Although tamoxifen has a favorable effect on lipids, evidence for favorable effects on cardiac events has not been consistent. New data were obtained recently on this issue by a large study, the Breast Cancer Prevention Trial (BCPT), conducted by the National Cancer Institute. Researchers found that when used for breast cancer prevention in 13,388 women with and without heart disease, tamoxifen did not reduce the threat of cardiovascular disease, but neither did it increase the risk. Interestingly, tamoxifen is also associated with several beneficial effects, including a reduction in hip, radius, and spine fractures, probably due to maintenance of bone mineral density.

At present, ACOG recommends that the decision to use tamoxifen for reducing the risk of breast cancer be made on an individual basis after taking into consideration the patient’s medical history, risk assessment, and preferences. The American Society of Clinical Oncology defines appropriate risk as comparable to women in the BCPT - at least a 1.67% 5-year risk as calculated by the Gail model.

Although the NCI estimates that 29 million women in the United States are at great enough risk for breast cancer to be candidates for prophylactic therapy with tamoxifen, 20 mg/d, for 5 years, the means of calculating risk are not determined and there are risks of tamoxifen that are not accounted for by the Gail model. But, according to the NCI, those at high risk are women whose risk is equal to or greater than that of the average 60-year-old woman based on the Gail Model, a statistical model of breast cancer risk. The relative benefits of tamoxifen in women taking HRT and in those with specific breast cancer genotypes remains unclear.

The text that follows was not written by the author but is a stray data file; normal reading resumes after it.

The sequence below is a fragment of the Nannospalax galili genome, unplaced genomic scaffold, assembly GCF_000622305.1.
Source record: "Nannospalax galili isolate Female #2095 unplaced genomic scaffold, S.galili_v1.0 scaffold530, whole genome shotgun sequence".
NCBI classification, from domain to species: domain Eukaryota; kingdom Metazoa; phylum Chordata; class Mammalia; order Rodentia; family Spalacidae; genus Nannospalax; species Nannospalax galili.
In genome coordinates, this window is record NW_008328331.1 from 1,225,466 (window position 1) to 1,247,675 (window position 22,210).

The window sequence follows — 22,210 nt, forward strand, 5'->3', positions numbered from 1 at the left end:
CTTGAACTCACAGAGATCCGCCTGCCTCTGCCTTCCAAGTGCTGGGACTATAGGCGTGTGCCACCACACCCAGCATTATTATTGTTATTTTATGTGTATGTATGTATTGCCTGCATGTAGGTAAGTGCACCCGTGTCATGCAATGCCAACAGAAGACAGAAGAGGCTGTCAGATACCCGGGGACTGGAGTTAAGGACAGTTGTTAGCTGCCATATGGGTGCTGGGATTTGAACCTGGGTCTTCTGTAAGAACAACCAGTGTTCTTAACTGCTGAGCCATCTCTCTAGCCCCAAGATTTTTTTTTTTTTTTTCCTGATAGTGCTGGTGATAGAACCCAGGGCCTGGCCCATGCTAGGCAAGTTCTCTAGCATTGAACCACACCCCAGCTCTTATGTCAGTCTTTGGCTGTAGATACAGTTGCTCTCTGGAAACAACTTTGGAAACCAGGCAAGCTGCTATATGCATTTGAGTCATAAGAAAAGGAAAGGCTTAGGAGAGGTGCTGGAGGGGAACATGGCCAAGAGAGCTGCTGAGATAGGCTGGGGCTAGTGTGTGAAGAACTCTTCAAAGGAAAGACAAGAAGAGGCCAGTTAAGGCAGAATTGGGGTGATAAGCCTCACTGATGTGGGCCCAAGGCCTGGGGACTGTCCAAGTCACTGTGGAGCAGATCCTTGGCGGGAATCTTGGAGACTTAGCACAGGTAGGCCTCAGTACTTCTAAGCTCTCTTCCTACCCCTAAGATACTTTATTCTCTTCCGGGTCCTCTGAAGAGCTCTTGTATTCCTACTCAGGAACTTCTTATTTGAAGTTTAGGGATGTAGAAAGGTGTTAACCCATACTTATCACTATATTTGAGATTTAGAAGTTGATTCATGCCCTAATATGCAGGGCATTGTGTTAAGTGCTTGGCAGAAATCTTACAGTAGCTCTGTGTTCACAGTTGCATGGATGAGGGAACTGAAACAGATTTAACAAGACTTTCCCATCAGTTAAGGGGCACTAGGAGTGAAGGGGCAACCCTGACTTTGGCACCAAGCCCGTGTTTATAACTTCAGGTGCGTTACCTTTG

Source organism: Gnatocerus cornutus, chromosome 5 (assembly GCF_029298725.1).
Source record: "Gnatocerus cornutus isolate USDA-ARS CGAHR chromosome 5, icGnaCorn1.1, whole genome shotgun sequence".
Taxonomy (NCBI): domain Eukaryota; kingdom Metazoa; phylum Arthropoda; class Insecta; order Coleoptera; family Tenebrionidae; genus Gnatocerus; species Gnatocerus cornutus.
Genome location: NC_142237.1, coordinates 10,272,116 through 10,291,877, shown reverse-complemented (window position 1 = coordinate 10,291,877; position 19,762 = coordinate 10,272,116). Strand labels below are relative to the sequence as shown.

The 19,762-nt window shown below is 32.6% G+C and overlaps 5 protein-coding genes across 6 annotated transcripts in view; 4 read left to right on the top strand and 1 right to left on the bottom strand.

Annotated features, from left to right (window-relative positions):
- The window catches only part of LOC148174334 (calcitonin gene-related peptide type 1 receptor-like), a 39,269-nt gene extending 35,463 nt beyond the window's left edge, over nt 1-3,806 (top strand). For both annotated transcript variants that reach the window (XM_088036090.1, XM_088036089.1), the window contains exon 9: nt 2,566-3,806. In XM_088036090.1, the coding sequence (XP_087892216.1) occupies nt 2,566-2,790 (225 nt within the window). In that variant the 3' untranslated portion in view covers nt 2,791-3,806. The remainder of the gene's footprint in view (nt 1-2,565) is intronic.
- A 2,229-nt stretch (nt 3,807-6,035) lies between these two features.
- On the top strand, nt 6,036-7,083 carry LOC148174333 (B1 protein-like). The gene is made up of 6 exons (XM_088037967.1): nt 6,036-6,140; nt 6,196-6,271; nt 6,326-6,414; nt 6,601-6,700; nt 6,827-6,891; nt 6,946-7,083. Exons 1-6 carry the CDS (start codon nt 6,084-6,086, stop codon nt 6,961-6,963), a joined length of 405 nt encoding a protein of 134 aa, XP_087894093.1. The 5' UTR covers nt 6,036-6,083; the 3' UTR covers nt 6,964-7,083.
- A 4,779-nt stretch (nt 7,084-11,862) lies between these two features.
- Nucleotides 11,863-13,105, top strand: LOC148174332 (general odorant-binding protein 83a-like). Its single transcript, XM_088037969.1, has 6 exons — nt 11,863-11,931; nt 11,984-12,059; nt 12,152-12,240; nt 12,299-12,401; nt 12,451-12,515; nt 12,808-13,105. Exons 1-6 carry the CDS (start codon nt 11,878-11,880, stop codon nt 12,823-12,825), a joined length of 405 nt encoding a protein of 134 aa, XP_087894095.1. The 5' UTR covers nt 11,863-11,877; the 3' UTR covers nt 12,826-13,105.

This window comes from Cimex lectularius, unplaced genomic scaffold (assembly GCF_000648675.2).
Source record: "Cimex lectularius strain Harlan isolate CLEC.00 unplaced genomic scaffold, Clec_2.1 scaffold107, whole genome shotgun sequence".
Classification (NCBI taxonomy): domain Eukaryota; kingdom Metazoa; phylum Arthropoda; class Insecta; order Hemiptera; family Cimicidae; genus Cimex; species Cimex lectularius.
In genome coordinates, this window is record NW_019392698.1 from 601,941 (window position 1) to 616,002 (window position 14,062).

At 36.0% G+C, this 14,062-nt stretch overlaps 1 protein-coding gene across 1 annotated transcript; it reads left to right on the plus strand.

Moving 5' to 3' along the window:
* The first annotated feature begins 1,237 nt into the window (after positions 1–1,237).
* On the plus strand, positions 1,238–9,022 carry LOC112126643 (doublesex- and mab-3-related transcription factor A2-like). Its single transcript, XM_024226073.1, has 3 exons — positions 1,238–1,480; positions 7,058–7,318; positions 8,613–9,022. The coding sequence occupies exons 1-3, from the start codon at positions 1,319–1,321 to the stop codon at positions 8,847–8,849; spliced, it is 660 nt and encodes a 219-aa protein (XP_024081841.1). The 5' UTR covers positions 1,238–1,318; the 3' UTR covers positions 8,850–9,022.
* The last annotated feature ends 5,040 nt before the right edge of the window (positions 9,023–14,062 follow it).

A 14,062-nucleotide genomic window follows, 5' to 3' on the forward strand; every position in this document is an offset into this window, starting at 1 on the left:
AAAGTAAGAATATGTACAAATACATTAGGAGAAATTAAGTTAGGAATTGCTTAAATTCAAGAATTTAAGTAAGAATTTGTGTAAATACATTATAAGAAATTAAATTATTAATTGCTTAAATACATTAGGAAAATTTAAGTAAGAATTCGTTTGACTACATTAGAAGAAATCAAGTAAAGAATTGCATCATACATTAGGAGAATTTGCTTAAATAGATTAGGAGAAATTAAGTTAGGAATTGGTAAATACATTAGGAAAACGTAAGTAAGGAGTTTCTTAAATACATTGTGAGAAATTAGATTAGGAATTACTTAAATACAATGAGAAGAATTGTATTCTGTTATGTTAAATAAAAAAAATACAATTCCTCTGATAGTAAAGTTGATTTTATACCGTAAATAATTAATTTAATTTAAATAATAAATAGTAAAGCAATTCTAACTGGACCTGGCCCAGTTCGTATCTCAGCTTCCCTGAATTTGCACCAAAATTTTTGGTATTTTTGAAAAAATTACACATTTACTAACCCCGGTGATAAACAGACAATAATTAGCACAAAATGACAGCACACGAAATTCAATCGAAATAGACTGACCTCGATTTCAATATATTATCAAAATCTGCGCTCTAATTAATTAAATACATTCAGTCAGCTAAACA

We still have no definitive answer about the prophylactic use of tamoxifen for one group of women: cancer-free breast cancer survivors who were diagnosed 5 or more years ago, but who were not then treated with adjuvant tamoxifen. Data from several NSABP protocols examined the subsequent risk of breast cancer in women who survived disease-free for 5 years following an initial diagnosis of invasive breast cancer and who had not received adjuvant tamoxifen. The subsequent 5-year cumulative risk of contralateral invasive breast cancer was 3.4%, which is close to the 3.3% risk for invasive breast cancer in the placebo arm of the P-1 trial; the cumulative risk of all invasive breast cancer in such women was 14.4%. The decision to use tamoxifen for risk reduction in these patients must be based on an assessment of the duration and quality of life remaining, the risks as well as potential benefits of tamoxifen, and the presence of competing morbidity that may weigh against the use of tamoxifen. For example, tamoxifen may be appropriate in a 50-year-old woman who is otherwise healthy, but less suitable for a 68-year-old woman with a history of cataracts and DVT.